Changes Needed in Diagnosing Brain Injury

Changes in Procedure Needed in Diagnosing Brain Injury

By Gordon S. Johnson, Jr.

Improving the diagnosis of brain injury is one of the purposes of my life. Since I am not a medical professional, that might seem misplaced.  But the internet has allowed my words of brain injury advocacy to reach many millions of users. In contrast, the best selling brain injury books sell only a few thousand. Further, I am the survivor of a moderate brain injury, a brain injury that went undiagnosed.  Thus, I continue to feel I must try to make a difference.

Changes are needed to improve the diagnosis of brain injury, particularly mild brain injury in the Emergency Room. Key to improved diagnosis is next day followup with those who are injured and detailed inquiry into amnesia, both on the day of injury and the next day. When the brain injury diagnosis is missed in the first 30 hours, the time to intervene may be lost. The best tool for increasing the diagnosis of brain injury in the first 30 hours is to improve the inquiry into the way the brain is saving memories. Thus, we will start our treatment of diagnosing brain injury, with a discussion of amnesia.

Better diagnosis starts with amnesia not because it is the most permanent of conditions, but because it is the most transient. Identifying amnesia’s existence is the single most important step in identifying the severity of all brain injuries and helps to distinguish the disabling brain injury diagnosis, from a concussion.   Amnesia is the clue that the injured brain is losing the memories because something is wrong with the save button.

But if we think about the brain strictly as a desktop computer, we will not miss the subtleties of amnesia.  Unlike a computer, the brain can save islands of memory, in seas of amnesia. The brain’s Save Button, the hippocampus, is not an all-or-nothing process.  Physiological and emotional processes around the time of an event may be able to force the memory through a bottle neck of cognitive inefficiency.  Some things may be remembered and others not.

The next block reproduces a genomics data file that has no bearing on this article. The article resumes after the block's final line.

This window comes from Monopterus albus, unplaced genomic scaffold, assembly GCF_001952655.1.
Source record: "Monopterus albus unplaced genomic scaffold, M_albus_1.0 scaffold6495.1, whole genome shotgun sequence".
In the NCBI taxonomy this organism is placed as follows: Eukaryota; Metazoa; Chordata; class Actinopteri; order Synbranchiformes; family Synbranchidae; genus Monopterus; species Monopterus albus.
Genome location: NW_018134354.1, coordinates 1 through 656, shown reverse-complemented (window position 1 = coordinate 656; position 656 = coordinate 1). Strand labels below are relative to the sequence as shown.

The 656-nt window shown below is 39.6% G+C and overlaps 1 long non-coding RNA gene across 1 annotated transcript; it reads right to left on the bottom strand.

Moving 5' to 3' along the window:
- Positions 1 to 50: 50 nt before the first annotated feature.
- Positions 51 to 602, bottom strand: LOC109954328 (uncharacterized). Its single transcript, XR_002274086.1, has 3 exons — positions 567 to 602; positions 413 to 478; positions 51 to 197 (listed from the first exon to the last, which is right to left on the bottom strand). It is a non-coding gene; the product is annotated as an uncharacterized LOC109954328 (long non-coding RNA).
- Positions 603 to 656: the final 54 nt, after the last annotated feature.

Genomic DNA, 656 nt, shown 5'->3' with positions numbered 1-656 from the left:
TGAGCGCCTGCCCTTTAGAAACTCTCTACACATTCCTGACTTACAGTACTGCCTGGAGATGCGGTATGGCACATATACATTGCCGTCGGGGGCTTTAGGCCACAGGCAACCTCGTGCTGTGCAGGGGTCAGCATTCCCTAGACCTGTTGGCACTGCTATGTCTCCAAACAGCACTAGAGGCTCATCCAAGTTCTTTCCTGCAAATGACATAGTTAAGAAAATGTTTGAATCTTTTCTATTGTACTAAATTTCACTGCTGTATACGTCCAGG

Our treatment of diagnosing brain injury will focus on how the brain functions to aid in understanding how brain injury pathologically changes brain function. Our teaching will then focus on diffuse brain injury, primarily injury to the brain’s white matter, the brain’s axonal tracts.

Understanding Focal Injury – the Big Stuff

Other pages on have focused on severe brain injury.  That is zeroing in on the “big stuff”, as focal brain damage affects large and specific brain structures. But the mild brain injury actually affects significantly more people than severe brain damage. There are 50,000 severe brain injuries a year in the United States in contrast to millions and millions of mild TBI’s. If only 10% of those have mild brain injury that persists, that is several times more disability than results from severe brain injury. Though the initial injury may be less life threatening, the nature of the disability may impact future function as greatly as many severe brain injuries do.


Gordon Johnson

Attorney Gordon Johnson is one of the nations leading brain injury advocates. He is Past-Chair of the TBILG, a national group of more than 150 brain injury advocates. He has spoken at numerous brain injury seminars and is the author of some of the most read brain injury web pages on the internet.

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